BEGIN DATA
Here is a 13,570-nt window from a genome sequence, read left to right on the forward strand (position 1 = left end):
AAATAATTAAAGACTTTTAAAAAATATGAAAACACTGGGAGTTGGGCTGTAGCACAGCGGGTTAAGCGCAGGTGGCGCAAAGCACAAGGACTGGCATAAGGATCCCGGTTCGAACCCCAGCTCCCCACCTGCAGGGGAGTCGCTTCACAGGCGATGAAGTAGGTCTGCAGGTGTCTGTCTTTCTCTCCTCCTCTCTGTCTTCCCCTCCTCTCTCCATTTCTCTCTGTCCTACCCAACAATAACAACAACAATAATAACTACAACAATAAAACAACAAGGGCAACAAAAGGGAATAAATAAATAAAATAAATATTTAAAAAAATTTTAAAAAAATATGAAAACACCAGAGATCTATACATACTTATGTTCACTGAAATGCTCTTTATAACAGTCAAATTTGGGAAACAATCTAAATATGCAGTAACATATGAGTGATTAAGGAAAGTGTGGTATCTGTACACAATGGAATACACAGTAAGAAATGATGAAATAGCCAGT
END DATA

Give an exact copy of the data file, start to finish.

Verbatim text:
Here is a 13,570-nt window from a genome sequence, read left to right on the forward strand (position 1 = left end):
AAATAATTAAAGACTTTTAAAAAATATGAAAACACTGGGAGTTGGGCTGTAGCACAGCGGGTTAAGCGCAGGTGGCGCAAAGCACAAGGACTGGCATAAGGATCCCGGTTCGAACCCCAGCTCCCCACCTGCAGGGGAGTCGCTTCACAGGCGATGAAGTAGGTCTGCAGGTGTCTGTCTTTCTCTCCTCCTCTCTGTCTTCCCCTCCTCTCTCCATTTCTCTCTGTCCTACCCAACAATAACAACAACAATAATAACTACAACAATAAAACAACAAGGGCAACAAAAGGGAATAAATAAATAAAATAAATATTTAAAAAAATTTTAAAAAAATATGAAAACACCAGAGATCTATACATACTTATGTTCACTGAAATGCTCTTTATAACAGTCAAATTTGGGAAACAATCTAAATATGCAGTAACATATGAGTGATTAAGGAAAGTGTGGTATCTGTACACAATGGAATACACAGTAAGAAATGATGAAATAGCCAGT